• Diarrhea
  • Constipation
  • Weight changes
  • Difficulties with sleep
  • Constant Fatigue

You don’t have to know exactly what’s going on in your gut at all times. The general advice is to eat a balanced diet, stay hydrated, exercise regularly and sleep well. Seek professional medical advice if any efforts or remedies do not seem to do the trick! Your gut is so complex, which means sometimes more deep rooted issues could be present.

healthy bowl for gut health


The internal environment of your gut is dictated by what you put in your mouth — so the foods you choose to eat are a crucial component of maintaining gut health. Below are some foods that I find keep my gut health in check and could help you as well!

  • Legumes – One cup of legumes can provide half of your daily fiber, and at a low cost, they’re a great deal, too! Foods like lentils, beans, split peas, or chickpeas are great options!
  • Fruit – Bananas , berries and citrus fruits, such as oranges, contain less fructose, making them easier to tolerate and less likely to cause gas. Bananas are a low-fructose fruit, fiber-rich and contain inulin, a substance that stimulates the growth of good bacteria in your gut.
  • Whole Grains – If you want your gut to work better, choose whole grains. They provide lots of fiber, as well as added nutrients. Opt for whole grain breads or cereals.
  • Yogurt – Fermented dairy foods contain beneficial bacteria. Look out for sugar-free, full-fat versions and avoid flavoured yogurts.
  • Kefir – This probiotic yogurt drink is made by fermenting milk and is packed with good bacteria. Kefir usually contains at least 10 live and active strains of bacteria, compared to most yogurts which usually have three.
  • Cruciferous Vegetables – Excellent sources of vitamins A and C. They’re also rich in phytonutrients which may help to lower inflammation in your body. Load up on veggies such as cauliflower, Brussels sprouts, kale, and cabbage.
  • Leafy Greens – Leafy greens, such as spinach or kale, are great sources of fiber, as well as folate, vitamin C, vitamin K and vitamin A. Add leafy greens to salads or even sandwiches.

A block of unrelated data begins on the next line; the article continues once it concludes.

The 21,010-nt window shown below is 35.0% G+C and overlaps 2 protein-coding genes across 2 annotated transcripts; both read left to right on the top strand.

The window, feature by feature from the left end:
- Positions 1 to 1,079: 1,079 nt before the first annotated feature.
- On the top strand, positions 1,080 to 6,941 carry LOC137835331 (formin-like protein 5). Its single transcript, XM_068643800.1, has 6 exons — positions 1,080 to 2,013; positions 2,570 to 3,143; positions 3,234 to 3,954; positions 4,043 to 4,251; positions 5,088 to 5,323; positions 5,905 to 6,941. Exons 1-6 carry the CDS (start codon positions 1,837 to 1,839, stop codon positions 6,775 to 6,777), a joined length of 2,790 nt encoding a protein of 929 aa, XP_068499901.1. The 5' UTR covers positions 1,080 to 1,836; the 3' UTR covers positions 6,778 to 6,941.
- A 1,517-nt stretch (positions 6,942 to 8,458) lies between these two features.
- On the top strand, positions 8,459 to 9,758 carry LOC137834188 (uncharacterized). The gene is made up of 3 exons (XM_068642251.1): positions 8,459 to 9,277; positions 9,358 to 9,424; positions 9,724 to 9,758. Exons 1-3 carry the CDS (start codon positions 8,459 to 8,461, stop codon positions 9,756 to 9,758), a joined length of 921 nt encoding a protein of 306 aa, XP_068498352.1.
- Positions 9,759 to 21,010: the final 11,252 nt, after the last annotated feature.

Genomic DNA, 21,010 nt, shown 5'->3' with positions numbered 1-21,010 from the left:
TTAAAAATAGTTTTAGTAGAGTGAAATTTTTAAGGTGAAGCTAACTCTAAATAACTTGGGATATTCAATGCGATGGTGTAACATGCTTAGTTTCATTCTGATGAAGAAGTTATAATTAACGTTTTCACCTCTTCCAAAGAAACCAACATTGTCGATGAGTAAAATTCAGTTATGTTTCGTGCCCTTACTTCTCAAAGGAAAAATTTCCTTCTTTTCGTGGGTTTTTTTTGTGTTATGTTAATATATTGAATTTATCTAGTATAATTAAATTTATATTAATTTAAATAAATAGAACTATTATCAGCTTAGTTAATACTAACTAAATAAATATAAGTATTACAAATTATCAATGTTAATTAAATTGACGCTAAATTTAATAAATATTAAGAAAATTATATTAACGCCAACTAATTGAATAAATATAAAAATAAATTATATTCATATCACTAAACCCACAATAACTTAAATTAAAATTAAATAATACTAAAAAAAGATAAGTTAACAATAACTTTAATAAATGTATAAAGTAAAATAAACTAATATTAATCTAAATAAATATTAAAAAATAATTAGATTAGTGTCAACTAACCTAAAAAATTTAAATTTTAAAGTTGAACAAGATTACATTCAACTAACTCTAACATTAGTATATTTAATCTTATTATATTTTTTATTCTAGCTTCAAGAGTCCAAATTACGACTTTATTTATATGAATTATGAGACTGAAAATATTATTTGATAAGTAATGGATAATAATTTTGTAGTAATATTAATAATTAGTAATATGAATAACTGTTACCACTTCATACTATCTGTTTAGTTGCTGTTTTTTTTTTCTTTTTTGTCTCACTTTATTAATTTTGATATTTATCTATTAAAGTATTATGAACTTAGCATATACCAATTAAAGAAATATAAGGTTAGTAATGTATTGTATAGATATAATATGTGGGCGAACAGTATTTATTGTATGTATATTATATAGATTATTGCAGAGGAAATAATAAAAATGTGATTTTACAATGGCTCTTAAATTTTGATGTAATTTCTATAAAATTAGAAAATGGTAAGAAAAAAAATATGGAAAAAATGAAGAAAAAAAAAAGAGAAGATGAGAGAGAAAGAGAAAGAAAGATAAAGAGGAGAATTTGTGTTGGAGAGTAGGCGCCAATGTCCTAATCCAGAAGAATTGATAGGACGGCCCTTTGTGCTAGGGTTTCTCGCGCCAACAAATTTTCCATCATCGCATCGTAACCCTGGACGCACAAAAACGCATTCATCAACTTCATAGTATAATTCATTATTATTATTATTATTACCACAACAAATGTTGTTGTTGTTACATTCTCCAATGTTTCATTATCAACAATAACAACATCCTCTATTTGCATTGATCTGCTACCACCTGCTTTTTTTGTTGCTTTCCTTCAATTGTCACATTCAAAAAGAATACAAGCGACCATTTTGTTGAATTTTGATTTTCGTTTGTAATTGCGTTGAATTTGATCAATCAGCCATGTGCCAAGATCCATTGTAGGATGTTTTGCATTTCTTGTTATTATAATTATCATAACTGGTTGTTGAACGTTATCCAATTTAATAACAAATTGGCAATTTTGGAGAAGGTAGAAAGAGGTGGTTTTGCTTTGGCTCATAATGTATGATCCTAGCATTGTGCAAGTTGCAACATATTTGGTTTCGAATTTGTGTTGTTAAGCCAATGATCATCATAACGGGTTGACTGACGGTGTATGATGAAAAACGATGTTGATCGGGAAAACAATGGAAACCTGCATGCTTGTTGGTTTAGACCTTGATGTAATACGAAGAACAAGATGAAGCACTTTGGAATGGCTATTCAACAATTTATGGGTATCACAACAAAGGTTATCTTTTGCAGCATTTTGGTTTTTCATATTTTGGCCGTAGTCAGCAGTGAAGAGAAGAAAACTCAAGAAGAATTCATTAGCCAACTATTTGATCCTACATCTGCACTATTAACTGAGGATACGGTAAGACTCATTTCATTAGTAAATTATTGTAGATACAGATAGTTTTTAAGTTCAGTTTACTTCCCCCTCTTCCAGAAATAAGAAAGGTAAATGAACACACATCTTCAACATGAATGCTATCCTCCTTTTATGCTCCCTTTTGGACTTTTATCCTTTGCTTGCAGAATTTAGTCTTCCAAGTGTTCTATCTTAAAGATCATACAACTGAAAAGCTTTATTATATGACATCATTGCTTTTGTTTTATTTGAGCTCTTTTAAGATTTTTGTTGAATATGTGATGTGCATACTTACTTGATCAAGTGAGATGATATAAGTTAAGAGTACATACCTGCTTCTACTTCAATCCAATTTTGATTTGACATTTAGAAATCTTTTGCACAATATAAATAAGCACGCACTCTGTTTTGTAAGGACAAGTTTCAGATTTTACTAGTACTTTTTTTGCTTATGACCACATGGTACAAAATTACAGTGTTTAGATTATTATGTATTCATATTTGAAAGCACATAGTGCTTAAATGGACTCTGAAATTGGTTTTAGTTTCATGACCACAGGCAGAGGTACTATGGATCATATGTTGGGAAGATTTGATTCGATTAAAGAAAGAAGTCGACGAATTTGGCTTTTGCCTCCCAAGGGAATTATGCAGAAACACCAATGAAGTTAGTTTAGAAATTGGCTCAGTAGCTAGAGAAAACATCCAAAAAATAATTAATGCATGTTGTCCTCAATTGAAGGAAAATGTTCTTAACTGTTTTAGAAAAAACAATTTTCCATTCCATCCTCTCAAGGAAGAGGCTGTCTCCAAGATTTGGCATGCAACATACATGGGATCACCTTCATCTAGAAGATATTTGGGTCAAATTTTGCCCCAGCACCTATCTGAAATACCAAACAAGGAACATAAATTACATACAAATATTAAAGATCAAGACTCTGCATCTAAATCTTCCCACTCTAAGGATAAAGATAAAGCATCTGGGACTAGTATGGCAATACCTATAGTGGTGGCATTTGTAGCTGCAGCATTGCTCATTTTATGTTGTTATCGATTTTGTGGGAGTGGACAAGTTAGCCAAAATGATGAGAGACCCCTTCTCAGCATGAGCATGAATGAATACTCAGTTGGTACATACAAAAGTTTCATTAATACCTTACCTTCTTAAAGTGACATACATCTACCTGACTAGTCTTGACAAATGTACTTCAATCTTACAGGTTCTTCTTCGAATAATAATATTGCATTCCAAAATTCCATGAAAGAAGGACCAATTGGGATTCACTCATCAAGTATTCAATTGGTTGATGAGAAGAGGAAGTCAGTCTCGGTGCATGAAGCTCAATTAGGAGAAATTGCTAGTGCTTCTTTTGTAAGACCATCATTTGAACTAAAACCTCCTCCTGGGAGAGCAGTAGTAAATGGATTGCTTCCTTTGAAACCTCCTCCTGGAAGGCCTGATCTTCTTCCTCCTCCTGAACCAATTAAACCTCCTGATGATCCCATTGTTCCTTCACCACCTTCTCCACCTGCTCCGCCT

• Dark Chocolate – Beneficial bacteria can ferment dark chocolate fiber into short-chain fatty acids that help fend off harmful microbes and reinforce the gut barrier against antigens and invaders. A square of dark chocolate every now and then can do more good than harm.
  • Onions – Onions, as well as Jerusalem artichokes are high in prebiotics, which can help promote the growth of good bacteria. Use onions in your cooking as often as possible.
  • Garlic – Inulin and fructooligosaccharides are the two main fibers in garlic which makes it a dynamic prebiotic duo. You can use garlic in many inventive ways in your cooking.

It all goes back to eating lots of vegetables, some fruit, nuts, seeds and whole grains. There are many more foods we could add to this list, however as we all have a unique microbiome, different varieties of whole foods suit us individually in different ways.

 fermented vegetables for gut health


  • Getting enough sleep – Your gut can have an effect on how you sleep. In turn, sleep and circadian rhythms appear to affect the health and diversity of the bacterial world that lives in your gut.
  • Managing StressYour gut is your second brain. You can be eating the healthiest foods, but if you are experiencing stress every day, you could be sabotaging your efforts in keeping your gut healthy. Alongside a healthy diet, try meditate and remove yourself from stressful scenarios, conversations or people.
  • Keeping ActiveExercise has been shown to increase useful strains of bacteria like lactobacillus and bifidobacterium, which help with things like isolating inflammation. Exercising also increases blood flow towards the muscles and digestive tract, which can help move food through your digestive tract.
  • The environment you grow up and live in also mattersMore exposure to germs and bacteria, within reason, can strengthen your microbiomes. Spend time outside, dig in the dirt, be around animals. These are things that will help establish a healthy gut.
legumes for gut health


Trust your gut, your body really does know what’s best for it, so pay attention to your body’s signals. What are your true cravings? Does broccoli make you bloated or does coffee make you more tired? While we can identify some health benefits of foods, lifestyle habits, and activities, every body is different. Only you can know what’s really good and bad for your gut. If a food that is promoted as “healthy” is making you feel sluggish or bloated, trust your instinct. Just because a food trend is deemed as healthy it does not mean that it will benefit your unique microbiome. Understanding why your gut helath matters to your overall health is important. Spend some time learning to become in tune with what your body likes, and dislikes.

 cooked vegetables

With so much still to explore about the microbiome and why gut health matters, the best advice is stick to the basics. Eating a well balanced diet that is best suitable to you is the most obvious place to start improving your gut health, but there are other lifestyle issues that can affect your gut too. Getting enough sleep, reducing your stress and getting enough exercise also play a role. You should also drink enough water as it helps your gut keep things moving. There are many other factors that show why your gut health matters, but remember, you really do have the power to change, one step at a time.

Disclaimer – I am not a health care professional. This blog provides general information and discussions about health and wellness. The information and other content provided in this blog are not intended and should not be construed as medical advice, nor is the information a substitute for professional medical expertise or treatment.